(a) Rebbi Elazar obligates someone who hides in the forest in order to steal
animals and then Shechts them to pay Daled ve'Hey -because he considers him
(b) The Ganav concerned acquires the animals, Rav Chisda explains - by
hitting them with a stick (which is a form of Meshichah).
(c) Despite the fact that people saw him he is nevertheless a Ganav and not
a Gazlan - since he hides from them.
(a) According to Rebbi Avahu, a Gazlan is someone who steals openly like
Benayahu ben Yehoyada - who actually grabbed the spear out of the hands of
an Egyptian and killed him with it.
(b) Rebbi Avahu does not agree with Rebbi Yochanan, who gives an example of
a Gazlan as someone who lies in ambush (like the Ba'alei Sh'chem in
Shoftim), because, when all's said and done, they did hide. Rebbi Yochanan
counters this argument - by pointing out that they only hid in order to
prevent their victims from escaping (and not because they were afraid of
them) see Tosfos DH 've'Rebbi Yochanan.
(a) A Ganav is more stringent than a Gazlan - inasmuch as he pays Daled
ve'Hey (whereas a Gazlan does not).
(b) The reason that Rebbi Yochanan ben Zakai give his Talmidim for this is -
because whereas the Gazlan does not respect (fear) Hashem less than his
fellow man, a Ganav does (since he fears man, but not Hashem).
(c) What the Pesukim "Hoy ha'Ma'amakim me'Hashem, Lastir Eitzah ve'Hayah
be'Machshach Ma'aseihem" (Yeshayah); "va'Yomru Lo Yir'eh Kah ve'Lo Yavin
Elokei Ya'akov" (Tehilim); "ve'Amru Azav Hashem es ha'Aretz, ve'Ein Hashem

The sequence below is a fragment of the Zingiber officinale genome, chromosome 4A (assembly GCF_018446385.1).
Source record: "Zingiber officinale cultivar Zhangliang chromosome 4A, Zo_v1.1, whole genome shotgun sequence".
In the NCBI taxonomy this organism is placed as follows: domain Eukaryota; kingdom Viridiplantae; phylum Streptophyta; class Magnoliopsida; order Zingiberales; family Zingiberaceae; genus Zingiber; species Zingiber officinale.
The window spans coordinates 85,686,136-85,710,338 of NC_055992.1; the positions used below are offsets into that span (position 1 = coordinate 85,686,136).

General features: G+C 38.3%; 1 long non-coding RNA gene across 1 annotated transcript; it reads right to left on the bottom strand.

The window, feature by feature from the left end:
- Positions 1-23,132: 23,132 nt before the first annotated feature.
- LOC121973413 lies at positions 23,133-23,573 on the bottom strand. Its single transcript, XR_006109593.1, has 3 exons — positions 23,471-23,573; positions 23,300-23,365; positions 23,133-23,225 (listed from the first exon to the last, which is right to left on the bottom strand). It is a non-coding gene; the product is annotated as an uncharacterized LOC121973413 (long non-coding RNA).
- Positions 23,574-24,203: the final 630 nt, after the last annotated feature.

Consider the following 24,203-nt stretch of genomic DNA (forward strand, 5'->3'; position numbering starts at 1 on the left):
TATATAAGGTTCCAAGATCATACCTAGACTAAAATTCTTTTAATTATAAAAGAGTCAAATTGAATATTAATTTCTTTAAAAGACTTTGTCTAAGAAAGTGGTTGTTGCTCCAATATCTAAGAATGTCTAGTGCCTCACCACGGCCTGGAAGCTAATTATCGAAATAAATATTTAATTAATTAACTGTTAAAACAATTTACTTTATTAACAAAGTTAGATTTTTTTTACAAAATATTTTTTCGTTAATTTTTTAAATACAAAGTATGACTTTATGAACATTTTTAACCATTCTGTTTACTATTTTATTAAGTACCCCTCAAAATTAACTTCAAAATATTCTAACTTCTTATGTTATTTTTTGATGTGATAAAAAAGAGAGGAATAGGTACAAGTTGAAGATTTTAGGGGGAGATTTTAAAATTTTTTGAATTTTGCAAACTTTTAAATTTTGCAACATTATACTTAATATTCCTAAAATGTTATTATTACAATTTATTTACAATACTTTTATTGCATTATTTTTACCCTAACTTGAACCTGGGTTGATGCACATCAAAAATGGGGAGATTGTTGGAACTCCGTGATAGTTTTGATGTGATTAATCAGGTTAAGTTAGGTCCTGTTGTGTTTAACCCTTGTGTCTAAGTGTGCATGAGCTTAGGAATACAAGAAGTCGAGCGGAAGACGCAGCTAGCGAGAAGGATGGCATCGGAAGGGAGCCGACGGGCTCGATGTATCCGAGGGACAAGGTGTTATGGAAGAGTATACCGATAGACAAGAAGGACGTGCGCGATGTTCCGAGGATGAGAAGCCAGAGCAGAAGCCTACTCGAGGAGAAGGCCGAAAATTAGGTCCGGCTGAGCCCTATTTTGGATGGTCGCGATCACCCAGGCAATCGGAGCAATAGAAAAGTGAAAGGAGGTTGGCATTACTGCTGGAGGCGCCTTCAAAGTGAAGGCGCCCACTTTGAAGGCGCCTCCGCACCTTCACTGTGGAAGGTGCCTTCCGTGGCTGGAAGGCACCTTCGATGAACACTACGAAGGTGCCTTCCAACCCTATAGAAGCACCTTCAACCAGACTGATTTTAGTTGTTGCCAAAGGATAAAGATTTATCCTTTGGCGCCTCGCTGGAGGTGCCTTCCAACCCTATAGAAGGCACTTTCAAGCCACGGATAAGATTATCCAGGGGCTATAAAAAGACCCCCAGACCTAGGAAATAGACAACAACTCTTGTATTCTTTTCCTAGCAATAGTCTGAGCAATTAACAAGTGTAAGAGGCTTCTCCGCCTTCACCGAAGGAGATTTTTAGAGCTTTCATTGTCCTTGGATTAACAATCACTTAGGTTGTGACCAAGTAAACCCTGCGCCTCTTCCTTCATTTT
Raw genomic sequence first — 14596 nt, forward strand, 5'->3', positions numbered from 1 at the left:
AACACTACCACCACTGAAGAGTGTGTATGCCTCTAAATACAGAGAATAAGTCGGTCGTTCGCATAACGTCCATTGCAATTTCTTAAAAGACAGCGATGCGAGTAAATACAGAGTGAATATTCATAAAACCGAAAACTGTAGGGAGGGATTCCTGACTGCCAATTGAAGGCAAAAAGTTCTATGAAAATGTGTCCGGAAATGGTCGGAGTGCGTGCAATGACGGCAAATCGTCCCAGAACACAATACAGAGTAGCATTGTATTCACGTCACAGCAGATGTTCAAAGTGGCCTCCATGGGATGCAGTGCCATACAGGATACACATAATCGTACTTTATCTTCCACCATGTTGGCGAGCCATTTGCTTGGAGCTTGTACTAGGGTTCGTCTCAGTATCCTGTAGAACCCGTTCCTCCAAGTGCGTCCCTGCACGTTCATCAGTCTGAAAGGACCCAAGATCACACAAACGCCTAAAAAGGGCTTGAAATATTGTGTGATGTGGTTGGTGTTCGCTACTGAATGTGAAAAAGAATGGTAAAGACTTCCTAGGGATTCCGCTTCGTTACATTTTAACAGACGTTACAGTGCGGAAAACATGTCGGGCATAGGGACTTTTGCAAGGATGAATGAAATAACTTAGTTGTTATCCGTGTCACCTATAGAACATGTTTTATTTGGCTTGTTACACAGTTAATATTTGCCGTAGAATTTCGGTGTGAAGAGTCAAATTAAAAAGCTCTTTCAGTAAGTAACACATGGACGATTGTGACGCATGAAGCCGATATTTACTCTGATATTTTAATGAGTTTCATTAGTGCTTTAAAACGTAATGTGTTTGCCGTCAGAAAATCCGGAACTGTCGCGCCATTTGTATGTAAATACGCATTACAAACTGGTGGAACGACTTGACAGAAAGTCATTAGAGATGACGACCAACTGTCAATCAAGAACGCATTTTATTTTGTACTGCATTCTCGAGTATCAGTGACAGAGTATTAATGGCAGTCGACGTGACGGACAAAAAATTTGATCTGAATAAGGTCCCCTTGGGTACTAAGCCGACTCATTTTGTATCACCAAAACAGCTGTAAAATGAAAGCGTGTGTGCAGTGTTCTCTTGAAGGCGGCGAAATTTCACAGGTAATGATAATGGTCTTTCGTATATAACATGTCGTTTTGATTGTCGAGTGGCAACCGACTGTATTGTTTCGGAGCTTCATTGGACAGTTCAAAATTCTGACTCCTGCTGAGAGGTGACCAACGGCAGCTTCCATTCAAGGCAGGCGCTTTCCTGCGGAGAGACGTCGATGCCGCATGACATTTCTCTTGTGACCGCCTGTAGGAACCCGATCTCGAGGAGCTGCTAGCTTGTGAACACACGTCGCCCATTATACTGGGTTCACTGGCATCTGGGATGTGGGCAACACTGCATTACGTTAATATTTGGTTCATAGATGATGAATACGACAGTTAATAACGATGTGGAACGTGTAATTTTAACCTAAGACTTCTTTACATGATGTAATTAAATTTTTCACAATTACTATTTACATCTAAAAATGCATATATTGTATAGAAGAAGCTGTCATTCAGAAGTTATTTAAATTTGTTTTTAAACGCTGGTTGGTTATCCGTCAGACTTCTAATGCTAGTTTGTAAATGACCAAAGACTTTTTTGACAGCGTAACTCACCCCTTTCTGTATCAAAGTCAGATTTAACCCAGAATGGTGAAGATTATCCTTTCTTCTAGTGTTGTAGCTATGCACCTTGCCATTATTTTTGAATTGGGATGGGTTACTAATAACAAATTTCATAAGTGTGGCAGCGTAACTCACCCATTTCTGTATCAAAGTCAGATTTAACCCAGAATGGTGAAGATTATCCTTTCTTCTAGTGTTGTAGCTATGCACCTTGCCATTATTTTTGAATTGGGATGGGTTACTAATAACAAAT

Ro'eh" (Yechezkel) have in common is - that they all describe the Ganav.
(d) To describe Rebbi Yochanan ben Zakai's explanation, Rebbi Meir in the
name of Raban Gamliel gave a Mashal to two people who organized a party -
one of whom invited the townspeople but not the king, whereas the other
invited neither. It is obvious that the first of the two is more deserving
of punishment than the second.
(a) Rebbi Meir in the name of Raban Gamliel extrapolates the importance of
work from the Parshah of Daled ve'Hey - from the fact that the Ganav has to
pay fourfold for Shechting or selling a lamb, but fivefold for an ox
(because whereas the latter works [and that is what he deprived the owner
of], the former does not).
(b) According to Raban Yochanan ben Zakai, the reason that the Ganav pays
less for Shechting or selling a lamb is because, whereas the ox walked with
the Ganav on its own volition, the lamb had to be carried on his shoulders,
involving a degree of shame - from which we can extrapolate the importance